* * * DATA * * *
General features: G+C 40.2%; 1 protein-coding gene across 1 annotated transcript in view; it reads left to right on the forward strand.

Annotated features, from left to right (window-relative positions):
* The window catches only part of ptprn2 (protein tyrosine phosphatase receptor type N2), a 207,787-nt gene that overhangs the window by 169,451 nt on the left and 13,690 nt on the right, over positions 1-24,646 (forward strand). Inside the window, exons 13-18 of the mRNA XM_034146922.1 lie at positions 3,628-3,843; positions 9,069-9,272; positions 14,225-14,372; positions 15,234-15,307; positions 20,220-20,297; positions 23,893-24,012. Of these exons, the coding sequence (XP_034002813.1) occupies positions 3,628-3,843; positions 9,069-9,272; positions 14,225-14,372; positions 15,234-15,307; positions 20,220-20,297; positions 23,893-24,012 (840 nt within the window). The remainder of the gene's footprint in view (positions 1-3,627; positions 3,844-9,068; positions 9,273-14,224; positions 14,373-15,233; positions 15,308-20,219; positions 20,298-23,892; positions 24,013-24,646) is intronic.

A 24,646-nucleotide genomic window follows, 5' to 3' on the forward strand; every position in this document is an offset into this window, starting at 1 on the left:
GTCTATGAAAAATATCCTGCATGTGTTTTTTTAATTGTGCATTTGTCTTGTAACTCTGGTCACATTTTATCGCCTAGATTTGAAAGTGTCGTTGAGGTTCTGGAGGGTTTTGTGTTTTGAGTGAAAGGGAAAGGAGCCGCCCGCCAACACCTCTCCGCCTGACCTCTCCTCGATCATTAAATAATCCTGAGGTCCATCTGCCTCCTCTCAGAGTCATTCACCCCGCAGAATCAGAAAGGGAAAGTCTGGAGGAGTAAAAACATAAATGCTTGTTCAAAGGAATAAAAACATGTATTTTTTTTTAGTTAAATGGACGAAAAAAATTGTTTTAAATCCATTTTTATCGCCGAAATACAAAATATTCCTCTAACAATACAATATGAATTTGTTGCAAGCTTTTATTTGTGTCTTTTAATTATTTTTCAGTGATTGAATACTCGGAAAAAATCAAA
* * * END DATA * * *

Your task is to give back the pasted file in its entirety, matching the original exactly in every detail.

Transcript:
General features: G+C 40.2%; 1 protein-coding gene across 1 annotated transcript in view; it reads left to right on the forward strand.

Annotated features, from left to right (window-relative positions):
* The window catches only part of ptprn2 (protein tyrosine phosphatase receptor type N2), a 207,787-nt gene that overhangs the window by 169,451 nt on the left and 13,690 nt on the right, over positions 1-24,646 (forward strand). Inside the window, exons 13-18 of the mRNA XM_034146922.1 lie at positions 3,628-3,843; positions 9,069-9,272; positions 14,225-14,372; positions 15,234-15,307; positions 20,220-20,297; positions 23,893-24,012. Of these exons, the coding sequence (XP_034002813.1) occupies positions 3,628-3,843; positions 9,069-9,272; positions 14,225-14,372; positions 15,234-15,307; positions 20,220-20,297; positions 23,893-24,012 (840 nt within the window). The remainder of the gene's footprint in view (positions 1-3,627; positions 3,844-9,068; positions 9,273-14,224; positions 14,373-15,233; positions 15,308-20,219; positions 20,298-23,892; positions 24,013-24,646) is intronic.

A 24,646-nucleotide genomic window follows, 5' to 3' on the forward strand; every position in this document is an offset into this window, starting at 1 on the left:
GTCTATGAAAAATATCCTGCATGTGTTTTTTTAATTGTGCATTTGTCTTGTAACTCTGGTCACATTTTATCGCCTAGATTTGAAAGTGTCGTTGAGGTTCTGGAGGGTTTTGTGTTTTGAGTGAAAGGGAAAGGAGCCGCCCGCCAACACCTCTCCGCCTGACCTCTCCTCGATCATTAAATAATCCTGAGGTCCATCTGCCTCCTCTCAGAGTCATTCACCCCGCAGAATCAGAAAGGGAAAGTCTGGAGGAGTAAAAACATAAATGCTTGTTCAAAGGAATAAAAACATGTATTTTTTTTTAGTTAAATGGACGAAAAAAATTGTTTTAAATCCATTTTTATCGCCGAAATACAAAATATTCCTCTAACAATACAATATGAATTTGTTGCAAGCTTTTATTTGTGTCTTTTAATTATTTTTCAGTGATTGAATACTCGGAAAAAATCAAA